Post-Polio Health (ISSN 1066-5331)
Vol. 17, No. 3, Summer 2001
Timothy E. Wirth, President, United Nations Foundation
The international initiative to eradicate polio worldwide, launched as a voluntary effort by Rotary International in 1985 and adopted by the World Health Assembly in 1988, is moving closer to the goal each year. A revised plan for achieving the goal was adopted at the Polio Summit at the United Nations in September 2000. It projects the last case of polio – probably an African child – to occur within the next two to three years, with certification of a polio-free world two years after that in 2005. There is a caveat to the plan: that adequate resources are available to complete the job. The United Nations Foundation has joined the Global Polio Partnership to help ensure that the resources are there.
It is in Africa and Asia that polio continues to attack young children. As with other diseases, the children still threatened by polio live in twenty of the poorest countries in the world. Many of the countries are in conflict, including Afghanistan, Angola, Democratic Republic of the Congo, Sudan and Somalia. Two large countries of great potential wealth, and great pockets of poverty, Nigeria and India, require large-scale efforts to defeat polio. So the Global Polio Partners and our Foundation are focusing especially on these difficult twenty countries.
The Partners - the World Health Organization, UNICEF, Rotary International and the US Centers for Disease Control and Prevention, with private sector support as well as that of governments – have made stunning strides in recent years. Thirteen years ago the number of polio-infected countries was 125. As late as 1988, when the coordinated effort began, polio was paralyzing 250,000 children per year. Since then, by delivering a few drops of the Sabin vaccine to every child under five – in massive immunization campaigns around the world – the eradication initiative has steadily reduced the impact of the disease.
In 1994, the Western Hemisphere was certified to be free of polio. In 2000, the Western Pacific, including China, was certified polio-free. In these 13 years, the concerted effort has succeeded in reducing the annual number of polio cases by 99 percent: there were less than 3500 confirmed cases in 2000.
Indeed, with the virus active anywhere in the world, children everywhere remain under threat. This is why we must redouble our efforts now. Those efforts have sometimes assumed heroic dimensions. In December 2000, with tens of thousands of volunteers (including, once again, many Rotarians) and national and international health workers, 150 million children in India were vaccinated in one day. In African countries in conflict, UN Secretary General Kofi Annan and other leaders have succeeded in securing ceasefires between warring parties so that children can be vaccinated during "Days of Tranquility."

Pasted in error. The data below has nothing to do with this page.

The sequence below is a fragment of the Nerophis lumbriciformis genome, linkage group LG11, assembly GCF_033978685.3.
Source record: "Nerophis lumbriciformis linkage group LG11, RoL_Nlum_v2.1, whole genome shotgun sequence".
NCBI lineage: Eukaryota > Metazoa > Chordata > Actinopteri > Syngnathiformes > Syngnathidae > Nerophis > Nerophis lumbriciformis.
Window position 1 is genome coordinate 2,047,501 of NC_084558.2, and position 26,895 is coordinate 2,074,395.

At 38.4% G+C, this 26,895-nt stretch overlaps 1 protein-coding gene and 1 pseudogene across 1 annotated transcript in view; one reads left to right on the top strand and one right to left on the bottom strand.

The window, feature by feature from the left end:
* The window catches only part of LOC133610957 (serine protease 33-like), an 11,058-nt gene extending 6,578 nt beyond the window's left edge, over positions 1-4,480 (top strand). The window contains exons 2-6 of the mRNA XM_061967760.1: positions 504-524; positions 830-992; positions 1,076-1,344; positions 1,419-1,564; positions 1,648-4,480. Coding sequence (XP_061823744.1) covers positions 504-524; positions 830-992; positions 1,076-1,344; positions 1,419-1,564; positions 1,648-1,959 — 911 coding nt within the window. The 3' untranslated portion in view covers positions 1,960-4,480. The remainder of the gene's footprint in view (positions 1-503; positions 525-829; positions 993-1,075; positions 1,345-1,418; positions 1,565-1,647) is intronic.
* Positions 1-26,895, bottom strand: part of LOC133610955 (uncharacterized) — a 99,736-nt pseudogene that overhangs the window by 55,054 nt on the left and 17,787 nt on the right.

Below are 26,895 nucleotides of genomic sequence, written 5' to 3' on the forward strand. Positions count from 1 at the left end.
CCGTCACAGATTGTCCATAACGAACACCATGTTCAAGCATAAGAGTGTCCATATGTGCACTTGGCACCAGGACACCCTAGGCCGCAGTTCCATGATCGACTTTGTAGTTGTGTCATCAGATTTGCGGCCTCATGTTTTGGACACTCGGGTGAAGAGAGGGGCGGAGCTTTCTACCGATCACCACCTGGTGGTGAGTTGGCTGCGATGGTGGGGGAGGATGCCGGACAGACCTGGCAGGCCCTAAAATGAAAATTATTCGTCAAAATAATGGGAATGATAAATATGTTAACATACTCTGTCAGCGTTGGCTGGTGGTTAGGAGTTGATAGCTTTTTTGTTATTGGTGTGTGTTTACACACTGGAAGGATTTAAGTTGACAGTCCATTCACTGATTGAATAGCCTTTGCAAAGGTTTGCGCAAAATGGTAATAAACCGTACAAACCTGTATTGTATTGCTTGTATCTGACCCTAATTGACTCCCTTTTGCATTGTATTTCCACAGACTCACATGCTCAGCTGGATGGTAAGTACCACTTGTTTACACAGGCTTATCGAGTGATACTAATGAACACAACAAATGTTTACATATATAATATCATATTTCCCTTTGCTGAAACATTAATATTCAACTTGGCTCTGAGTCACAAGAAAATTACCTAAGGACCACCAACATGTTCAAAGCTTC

All of us involved in the effort are keenly aware that many persons who have survived polio's greatest threats in childhood, nonetheless experience later effects. We trust that research will soon provide answers to this untimely phenomenon and that health care systems will not back away from providing full care and attention to those who, in mid-life and later, find themselves once again dealing with polio.
Aware and concerned, we must push on with the challenge we do know how to address medically and logistically: to eradicate the threat of polio to the world's children. As we do this, we are also putting in place a health care delivery infrastructure that can be used to attack other diseases, from malaria to HIV/AIDs.
The cost of reaching the goal of a world that is certified as polio-free by 2005 is estimated to be only $1 billion US dollars. Half of that amount is already committed by national governments and international agencies, and significant amounts are committed by private sector sources. To date, the United Nations Foundation has invested $78 million, with Ted Turner giving $28 million and Bill and Melinda Gates, $50 million; the Rotarians have contributed several hundred million dollars to polio eradication since 1988. To complete the job by 2005, the shortfall now stands at only $400 million.
The UN Foundation has established a Global Polio Eradication Fund. We are in a special partnership with the Rotary International Foundation to try to raise a significant part of that amount from private donors. And we hope many citizens will join us in the effort.
Smallpox was eradicated in the previous century. What a gift it will be to those who come after us, indeed to the 21st century, to eradicate polio in the next five years. We must do so, and we invite you to join in the cause.
For more information: United Nations Foundation, 1301 Connecticut Avenue NW, Washington, DC 20036 (www.endpolionow.org).